• Canada – Places of 1000 or more inhabitants having a population density of 400 or more per square kilometre.
South America
  • Argentina – Populated centres with 2000 or more inhabitants.
  • Peru – Populated centres with 100 or more dwellings

Urbanization

Types of Urbanization

For the Census of India 2011, the definition of urban area is as follows;

  • All places with a municipality, corporation, cantonment board or notified town area committee, etc. (Statutory Towns) . These towns are notified under law by the concerned State/UT Government and have local bodies like municipal corporations, municipalities, municipal committees, etc. , irrespective of their demographic characteristics as reckoned on 31st December 2009. Examples: Vadodara (M Corp.) , Shimla (M Corp.) etc.
  • All other places which satisfied the following criteria:
    • A minimum population of 5,000;
    • At least 75 per cent of the male main working population engaged in non-agricultural pursuits; and
    • A density of population of at least 400 persons per sq. km. (Census Town. These were identified on the basis of Census 2001 data)
  • Cities accommodating population size between one to five million are called metropolitan cities and more than five million are mega cities (th population like greater Mumbai, Kolkata) . Majority of metropolitan and mega cities are urban agglomerations.
  • Urban Agglomeration (UA) : An urban agglomeration is a continuous urban spread constituting a town and its adjoining outgrowths (OGs) , or two or more physically contiguous towns together with or without outgrowths of such towns or city and one or more adjoining towns with their outgrowths together forming a contiguous spread. An Urban Agglomeration must consist of at least a statutory town and its total population (i.e.. all the constituents put together) should not be less than 20,000 as per the 2001 Census.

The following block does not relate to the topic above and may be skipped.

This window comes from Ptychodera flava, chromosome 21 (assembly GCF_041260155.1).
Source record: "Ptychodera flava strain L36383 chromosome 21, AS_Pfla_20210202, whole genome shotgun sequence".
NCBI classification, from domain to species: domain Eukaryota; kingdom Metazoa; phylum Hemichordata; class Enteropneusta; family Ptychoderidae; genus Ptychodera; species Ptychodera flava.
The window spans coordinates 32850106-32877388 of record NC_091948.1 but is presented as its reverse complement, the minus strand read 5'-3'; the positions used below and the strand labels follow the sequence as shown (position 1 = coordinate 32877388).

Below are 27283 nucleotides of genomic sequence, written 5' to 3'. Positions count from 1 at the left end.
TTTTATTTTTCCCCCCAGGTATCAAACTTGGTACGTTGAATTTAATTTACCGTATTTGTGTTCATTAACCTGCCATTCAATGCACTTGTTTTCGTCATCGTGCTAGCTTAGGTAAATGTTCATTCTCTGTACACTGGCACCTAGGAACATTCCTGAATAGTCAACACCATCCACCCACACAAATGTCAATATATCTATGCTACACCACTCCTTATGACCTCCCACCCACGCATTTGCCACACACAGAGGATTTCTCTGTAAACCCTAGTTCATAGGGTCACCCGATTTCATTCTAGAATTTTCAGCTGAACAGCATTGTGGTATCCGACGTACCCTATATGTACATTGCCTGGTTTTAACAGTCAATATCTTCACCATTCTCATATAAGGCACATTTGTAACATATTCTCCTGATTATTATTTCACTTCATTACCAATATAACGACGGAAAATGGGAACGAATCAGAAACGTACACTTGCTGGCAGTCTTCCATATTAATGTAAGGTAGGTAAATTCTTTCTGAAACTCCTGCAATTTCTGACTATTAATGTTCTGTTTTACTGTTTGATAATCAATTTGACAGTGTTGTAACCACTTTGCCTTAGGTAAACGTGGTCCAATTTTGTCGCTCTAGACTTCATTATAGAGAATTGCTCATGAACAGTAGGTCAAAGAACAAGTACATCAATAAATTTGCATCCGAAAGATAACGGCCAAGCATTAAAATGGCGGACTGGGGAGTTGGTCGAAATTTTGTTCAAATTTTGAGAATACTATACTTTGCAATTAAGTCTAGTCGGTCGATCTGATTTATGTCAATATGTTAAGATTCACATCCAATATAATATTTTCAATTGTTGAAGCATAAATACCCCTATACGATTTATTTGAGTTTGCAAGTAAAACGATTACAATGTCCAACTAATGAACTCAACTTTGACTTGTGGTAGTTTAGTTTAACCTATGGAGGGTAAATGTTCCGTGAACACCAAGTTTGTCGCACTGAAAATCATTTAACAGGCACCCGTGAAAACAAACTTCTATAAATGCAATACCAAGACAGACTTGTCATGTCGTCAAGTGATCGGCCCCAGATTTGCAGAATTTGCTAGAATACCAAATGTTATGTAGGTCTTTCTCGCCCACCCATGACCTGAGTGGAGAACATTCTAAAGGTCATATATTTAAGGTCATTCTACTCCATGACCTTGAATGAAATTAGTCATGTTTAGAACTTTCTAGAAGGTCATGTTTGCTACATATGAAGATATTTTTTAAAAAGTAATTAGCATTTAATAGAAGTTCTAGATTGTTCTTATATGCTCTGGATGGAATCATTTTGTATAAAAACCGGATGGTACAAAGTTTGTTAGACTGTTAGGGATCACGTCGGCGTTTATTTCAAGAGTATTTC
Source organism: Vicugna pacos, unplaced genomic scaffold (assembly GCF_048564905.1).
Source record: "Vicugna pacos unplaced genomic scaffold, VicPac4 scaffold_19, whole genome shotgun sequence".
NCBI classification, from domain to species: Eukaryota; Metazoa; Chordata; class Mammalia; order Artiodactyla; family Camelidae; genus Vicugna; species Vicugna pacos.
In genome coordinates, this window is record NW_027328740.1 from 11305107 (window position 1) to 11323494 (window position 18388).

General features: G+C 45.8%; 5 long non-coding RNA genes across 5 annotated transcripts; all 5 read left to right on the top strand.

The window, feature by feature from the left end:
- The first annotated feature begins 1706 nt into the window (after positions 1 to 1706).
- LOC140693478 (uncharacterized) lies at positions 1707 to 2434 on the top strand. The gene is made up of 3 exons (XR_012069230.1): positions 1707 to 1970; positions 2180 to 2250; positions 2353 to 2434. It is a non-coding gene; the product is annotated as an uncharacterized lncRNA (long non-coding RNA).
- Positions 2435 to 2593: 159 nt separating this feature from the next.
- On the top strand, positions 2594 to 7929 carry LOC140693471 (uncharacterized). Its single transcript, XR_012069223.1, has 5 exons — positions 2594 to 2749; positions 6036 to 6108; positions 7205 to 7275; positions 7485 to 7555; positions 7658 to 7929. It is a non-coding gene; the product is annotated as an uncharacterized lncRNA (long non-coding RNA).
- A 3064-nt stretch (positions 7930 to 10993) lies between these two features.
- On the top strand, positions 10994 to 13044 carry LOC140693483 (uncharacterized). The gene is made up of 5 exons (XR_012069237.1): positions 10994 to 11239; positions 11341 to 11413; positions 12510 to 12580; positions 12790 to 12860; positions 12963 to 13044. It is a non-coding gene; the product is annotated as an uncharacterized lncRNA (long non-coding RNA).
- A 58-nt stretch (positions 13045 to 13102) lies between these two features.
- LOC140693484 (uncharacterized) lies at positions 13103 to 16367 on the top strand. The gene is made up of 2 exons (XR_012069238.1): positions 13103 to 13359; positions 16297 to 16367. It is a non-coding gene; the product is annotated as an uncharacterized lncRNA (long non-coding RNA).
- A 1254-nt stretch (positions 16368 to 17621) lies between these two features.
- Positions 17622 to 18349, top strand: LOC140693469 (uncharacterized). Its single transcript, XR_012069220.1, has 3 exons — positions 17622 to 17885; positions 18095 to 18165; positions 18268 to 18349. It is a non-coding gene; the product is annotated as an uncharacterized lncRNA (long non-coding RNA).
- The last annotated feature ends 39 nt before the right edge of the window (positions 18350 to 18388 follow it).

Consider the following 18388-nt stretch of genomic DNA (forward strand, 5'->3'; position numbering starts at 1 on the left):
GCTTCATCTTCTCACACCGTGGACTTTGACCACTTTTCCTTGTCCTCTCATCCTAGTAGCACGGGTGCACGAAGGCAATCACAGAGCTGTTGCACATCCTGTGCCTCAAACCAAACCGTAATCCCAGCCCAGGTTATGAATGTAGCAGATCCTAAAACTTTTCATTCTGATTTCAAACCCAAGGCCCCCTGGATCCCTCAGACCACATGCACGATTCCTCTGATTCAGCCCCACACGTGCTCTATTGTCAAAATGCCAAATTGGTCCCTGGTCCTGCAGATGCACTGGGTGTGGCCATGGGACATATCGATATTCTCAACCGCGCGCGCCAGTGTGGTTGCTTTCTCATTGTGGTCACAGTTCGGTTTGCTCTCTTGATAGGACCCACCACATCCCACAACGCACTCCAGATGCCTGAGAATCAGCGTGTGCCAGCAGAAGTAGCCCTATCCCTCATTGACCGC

• Out Growths (OG) : An Out Growth (OG) is a viable unit such as a village or a hamlet or an enumeration block made up of such village or hamlet and clearly identifiable in terms of its boundaries and location. Some of the examples are railway colony, university campus, port area, military camps, etc. , which have come up near a statutory town outside its statutory limits but within the revenue limits of a village or villages contiguous to the town.

Functional Classification

Functional Classification

Administrative towns and cities: Chandigarh, New Delhi, Bhopal, Shillong, Guwahati, Imphal, Srinagar, Gandhinagar, Jaipur Chennai, etc.

  • Industrial towns: Mumbai, Salem, Coimbatore, Modinagar, Jamshedpur, Hugli, Bhilai, etc.
  • Transport Cities: Kandla, Kochi, Kozhikode, Vishakhapatnam, etc. or hubs of inland transport such as Agra, Dhulia, Mughal Sarai, Itarsi, Katni, etc.
  • Commercial towns: Kolkata, Saharanpur, Satna, etc. are some examples.
  • Mining towns: Raniganj, Jharia, Digboi, Ankaleshwar, Singrauli, etc.
  • Garrison Cantonment towns: Ambala, Jalandhar, Mhow, Babina, Udhampur, etc.
  • Educational towns: Roorkee, Varanasi, Aligarh, Pilani, Allahabad etc.
  • Religious and cultural towns: Varanasi, Mathura, Amritsar, Madurai, Puri, Ajmer, Pushkar, Tirupati, Kurukshetra, Haridwar, Ujjain
  • Tourist towns: Nainital, Mussoorie, Shimla, Pachmarhi, Jodhpur, Jaisalmer, Udagamandalam (Ooty) , Mount Abu